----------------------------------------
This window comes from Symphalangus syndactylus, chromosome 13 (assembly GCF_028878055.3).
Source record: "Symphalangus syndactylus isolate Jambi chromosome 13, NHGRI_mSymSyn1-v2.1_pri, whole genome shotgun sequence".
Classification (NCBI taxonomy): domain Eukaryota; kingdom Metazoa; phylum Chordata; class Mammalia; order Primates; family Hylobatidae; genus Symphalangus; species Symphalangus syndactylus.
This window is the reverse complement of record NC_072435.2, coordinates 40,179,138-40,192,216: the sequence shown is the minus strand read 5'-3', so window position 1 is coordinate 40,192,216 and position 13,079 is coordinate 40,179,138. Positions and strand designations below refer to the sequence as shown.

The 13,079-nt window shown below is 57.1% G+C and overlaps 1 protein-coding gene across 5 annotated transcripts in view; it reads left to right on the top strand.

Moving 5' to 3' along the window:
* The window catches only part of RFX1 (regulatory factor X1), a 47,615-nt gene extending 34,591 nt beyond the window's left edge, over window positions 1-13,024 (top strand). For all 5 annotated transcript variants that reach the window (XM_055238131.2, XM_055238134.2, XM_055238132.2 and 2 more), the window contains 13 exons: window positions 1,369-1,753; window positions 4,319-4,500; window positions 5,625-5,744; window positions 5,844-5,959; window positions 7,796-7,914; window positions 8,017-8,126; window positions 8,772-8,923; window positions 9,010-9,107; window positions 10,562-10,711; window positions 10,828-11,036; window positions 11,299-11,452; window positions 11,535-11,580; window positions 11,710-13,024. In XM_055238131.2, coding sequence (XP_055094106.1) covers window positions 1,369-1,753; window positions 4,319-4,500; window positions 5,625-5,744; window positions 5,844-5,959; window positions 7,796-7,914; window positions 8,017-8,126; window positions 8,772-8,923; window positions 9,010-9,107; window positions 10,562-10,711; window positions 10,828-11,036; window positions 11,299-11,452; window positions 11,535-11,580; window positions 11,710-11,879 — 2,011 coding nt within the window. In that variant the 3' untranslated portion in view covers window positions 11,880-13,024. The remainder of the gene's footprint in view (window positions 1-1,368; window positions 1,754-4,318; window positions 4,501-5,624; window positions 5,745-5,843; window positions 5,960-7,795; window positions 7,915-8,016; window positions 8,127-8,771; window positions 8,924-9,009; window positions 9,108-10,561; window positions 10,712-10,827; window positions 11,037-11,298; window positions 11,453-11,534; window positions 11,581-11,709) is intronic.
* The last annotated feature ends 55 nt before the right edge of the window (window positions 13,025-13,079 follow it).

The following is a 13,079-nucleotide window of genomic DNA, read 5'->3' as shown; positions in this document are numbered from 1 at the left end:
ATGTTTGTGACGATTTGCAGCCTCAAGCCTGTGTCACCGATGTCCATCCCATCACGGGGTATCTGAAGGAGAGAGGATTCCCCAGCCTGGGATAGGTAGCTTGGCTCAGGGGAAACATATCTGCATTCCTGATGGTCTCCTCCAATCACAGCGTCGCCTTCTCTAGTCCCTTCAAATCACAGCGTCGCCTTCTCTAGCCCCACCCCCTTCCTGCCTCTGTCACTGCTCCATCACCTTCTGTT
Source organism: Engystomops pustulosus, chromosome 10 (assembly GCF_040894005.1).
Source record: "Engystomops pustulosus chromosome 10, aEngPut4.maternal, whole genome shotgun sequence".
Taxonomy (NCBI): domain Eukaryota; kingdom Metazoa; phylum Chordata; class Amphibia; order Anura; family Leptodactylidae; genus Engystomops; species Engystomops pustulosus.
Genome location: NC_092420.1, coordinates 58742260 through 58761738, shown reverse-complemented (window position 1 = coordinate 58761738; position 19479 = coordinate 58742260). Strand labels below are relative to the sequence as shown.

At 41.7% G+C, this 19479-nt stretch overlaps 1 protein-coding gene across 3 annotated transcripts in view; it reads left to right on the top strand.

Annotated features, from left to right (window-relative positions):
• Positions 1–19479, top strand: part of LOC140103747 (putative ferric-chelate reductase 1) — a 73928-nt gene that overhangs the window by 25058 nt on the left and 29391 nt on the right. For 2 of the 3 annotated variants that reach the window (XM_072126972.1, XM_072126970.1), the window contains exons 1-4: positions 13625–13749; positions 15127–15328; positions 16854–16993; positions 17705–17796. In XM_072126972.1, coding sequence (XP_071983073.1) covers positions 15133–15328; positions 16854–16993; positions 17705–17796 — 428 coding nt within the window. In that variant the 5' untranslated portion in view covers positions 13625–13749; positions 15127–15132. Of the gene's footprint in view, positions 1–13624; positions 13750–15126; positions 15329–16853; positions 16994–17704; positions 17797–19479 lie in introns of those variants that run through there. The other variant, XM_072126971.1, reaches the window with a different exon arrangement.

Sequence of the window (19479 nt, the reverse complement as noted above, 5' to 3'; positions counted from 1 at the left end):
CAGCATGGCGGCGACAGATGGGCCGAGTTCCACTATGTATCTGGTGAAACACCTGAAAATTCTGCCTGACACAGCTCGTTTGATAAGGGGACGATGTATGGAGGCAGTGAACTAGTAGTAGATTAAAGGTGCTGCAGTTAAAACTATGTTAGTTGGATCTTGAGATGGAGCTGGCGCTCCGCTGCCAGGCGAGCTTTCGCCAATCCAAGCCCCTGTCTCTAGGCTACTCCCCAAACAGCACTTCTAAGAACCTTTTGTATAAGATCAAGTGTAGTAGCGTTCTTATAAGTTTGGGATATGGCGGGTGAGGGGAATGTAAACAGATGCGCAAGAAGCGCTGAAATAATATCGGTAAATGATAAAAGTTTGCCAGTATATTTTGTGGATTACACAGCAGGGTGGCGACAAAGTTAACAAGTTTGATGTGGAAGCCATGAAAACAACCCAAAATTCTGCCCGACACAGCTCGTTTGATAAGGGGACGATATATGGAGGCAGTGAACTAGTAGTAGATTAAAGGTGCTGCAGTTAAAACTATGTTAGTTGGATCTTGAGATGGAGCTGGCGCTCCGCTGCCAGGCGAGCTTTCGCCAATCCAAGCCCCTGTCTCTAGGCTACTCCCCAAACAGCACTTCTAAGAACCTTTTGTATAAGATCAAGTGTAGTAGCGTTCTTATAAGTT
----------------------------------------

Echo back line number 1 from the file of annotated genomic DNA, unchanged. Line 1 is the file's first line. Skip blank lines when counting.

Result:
This window comes from Symphalangus syndactylus, chromosome 13 (assembly GCF_028878055.3).